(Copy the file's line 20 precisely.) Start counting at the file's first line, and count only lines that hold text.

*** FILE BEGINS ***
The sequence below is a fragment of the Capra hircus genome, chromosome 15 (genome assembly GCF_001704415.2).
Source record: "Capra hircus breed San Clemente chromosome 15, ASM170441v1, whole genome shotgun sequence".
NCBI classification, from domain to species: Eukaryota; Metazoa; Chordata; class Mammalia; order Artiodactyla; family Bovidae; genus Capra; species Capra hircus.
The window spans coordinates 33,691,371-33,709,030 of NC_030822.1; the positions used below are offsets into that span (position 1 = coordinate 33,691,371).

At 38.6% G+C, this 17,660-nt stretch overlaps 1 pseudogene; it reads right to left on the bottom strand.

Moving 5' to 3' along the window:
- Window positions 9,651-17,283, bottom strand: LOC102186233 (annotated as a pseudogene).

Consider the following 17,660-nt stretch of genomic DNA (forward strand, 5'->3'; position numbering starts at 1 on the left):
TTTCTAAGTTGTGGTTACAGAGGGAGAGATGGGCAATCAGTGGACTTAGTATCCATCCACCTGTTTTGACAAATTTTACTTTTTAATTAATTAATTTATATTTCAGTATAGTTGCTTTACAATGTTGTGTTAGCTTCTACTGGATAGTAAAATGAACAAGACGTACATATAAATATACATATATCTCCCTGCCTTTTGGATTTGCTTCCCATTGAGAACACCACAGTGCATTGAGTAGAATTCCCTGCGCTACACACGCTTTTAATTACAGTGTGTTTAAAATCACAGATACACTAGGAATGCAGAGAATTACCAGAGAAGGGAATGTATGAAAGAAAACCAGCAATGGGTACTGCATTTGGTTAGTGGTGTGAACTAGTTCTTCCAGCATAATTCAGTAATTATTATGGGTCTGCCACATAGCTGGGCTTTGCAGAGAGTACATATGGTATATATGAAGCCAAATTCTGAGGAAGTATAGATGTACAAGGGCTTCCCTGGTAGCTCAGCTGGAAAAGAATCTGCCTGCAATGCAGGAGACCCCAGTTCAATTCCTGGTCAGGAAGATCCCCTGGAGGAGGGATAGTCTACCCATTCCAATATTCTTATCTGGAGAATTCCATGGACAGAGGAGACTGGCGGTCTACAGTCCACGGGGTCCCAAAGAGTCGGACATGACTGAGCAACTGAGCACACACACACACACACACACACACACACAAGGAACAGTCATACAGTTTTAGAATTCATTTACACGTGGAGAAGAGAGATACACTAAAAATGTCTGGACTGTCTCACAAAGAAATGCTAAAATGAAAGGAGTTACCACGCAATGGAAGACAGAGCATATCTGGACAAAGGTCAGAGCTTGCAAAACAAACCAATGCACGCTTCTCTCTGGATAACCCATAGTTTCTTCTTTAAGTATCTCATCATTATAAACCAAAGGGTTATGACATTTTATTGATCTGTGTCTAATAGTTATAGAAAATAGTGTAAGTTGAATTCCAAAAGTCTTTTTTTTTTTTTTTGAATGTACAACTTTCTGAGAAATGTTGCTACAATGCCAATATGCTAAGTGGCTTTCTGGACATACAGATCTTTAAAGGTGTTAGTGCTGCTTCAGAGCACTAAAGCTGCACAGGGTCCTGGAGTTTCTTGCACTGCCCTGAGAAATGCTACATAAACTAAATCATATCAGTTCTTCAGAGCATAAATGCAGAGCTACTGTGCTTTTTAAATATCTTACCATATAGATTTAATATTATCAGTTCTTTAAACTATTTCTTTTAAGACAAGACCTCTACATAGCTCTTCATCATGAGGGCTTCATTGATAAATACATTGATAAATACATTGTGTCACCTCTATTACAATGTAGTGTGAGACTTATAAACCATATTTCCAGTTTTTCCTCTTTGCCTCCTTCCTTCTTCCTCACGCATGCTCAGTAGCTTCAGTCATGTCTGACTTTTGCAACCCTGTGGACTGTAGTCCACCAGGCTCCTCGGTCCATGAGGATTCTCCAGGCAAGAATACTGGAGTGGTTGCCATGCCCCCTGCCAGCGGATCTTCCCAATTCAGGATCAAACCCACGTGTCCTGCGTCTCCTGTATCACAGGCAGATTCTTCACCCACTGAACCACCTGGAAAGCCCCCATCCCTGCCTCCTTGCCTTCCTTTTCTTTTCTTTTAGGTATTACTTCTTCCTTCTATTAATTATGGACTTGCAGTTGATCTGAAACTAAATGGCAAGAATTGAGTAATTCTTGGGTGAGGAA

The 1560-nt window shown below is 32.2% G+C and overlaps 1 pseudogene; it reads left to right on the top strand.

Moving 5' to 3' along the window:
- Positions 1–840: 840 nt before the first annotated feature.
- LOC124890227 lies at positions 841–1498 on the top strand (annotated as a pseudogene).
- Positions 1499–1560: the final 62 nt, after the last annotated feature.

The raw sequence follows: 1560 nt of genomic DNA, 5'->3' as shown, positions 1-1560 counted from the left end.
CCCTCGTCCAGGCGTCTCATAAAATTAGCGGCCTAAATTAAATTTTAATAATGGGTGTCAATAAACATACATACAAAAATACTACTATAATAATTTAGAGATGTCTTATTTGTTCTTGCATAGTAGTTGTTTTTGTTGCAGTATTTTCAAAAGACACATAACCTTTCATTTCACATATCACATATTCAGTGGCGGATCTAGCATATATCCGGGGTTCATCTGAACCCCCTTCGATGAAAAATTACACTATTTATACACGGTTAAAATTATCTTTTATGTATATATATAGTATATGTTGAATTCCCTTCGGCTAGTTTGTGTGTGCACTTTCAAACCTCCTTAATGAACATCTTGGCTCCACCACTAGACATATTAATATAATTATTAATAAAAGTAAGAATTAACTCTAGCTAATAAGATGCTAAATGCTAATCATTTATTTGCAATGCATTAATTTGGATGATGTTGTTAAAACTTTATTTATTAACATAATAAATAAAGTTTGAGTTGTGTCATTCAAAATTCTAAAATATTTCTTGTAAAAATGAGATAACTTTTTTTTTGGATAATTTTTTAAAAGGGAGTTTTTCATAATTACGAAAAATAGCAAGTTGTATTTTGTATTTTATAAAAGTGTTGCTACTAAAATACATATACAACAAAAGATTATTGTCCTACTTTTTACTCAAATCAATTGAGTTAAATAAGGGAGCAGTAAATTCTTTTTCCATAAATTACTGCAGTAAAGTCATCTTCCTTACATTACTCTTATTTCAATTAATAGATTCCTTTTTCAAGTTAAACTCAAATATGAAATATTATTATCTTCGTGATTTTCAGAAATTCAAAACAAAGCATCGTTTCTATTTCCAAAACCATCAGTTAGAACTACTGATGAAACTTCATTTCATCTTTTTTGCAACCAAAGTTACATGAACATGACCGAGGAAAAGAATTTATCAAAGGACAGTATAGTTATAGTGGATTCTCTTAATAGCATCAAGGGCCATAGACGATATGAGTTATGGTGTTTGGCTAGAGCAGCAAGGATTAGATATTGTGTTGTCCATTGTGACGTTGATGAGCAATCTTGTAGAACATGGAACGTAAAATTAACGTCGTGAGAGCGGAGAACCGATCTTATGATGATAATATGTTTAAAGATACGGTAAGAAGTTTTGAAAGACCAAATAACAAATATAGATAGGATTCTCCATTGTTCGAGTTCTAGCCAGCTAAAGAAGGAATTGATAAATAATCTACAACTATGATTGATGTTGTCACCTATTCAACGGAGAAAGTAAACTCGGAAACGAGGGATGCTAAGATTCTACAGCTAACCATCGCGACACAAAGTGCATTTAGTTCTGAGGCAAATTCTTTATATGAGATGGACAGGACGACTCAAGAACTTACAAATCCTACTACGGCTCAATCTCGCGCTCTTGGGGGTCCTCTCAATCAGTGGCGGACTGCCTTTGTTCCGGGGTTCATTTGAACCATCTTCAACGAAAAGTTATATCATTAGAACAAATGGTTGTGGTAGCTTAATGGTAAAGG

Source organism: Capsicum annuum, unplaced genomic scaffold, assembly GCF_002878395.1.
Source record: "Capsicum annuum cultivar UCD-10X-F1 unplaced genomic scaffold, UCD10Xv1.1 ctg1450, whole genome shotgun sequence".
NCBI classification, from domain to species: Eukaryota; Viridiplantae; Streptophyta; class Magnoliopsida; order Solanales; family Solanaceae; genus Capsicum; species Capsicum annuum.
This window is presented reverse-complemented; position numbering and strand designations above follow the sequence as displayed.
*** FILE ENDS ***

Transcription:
This window is presented reverse-complemented; position numbering and strand designations above follow the sequence as displayed.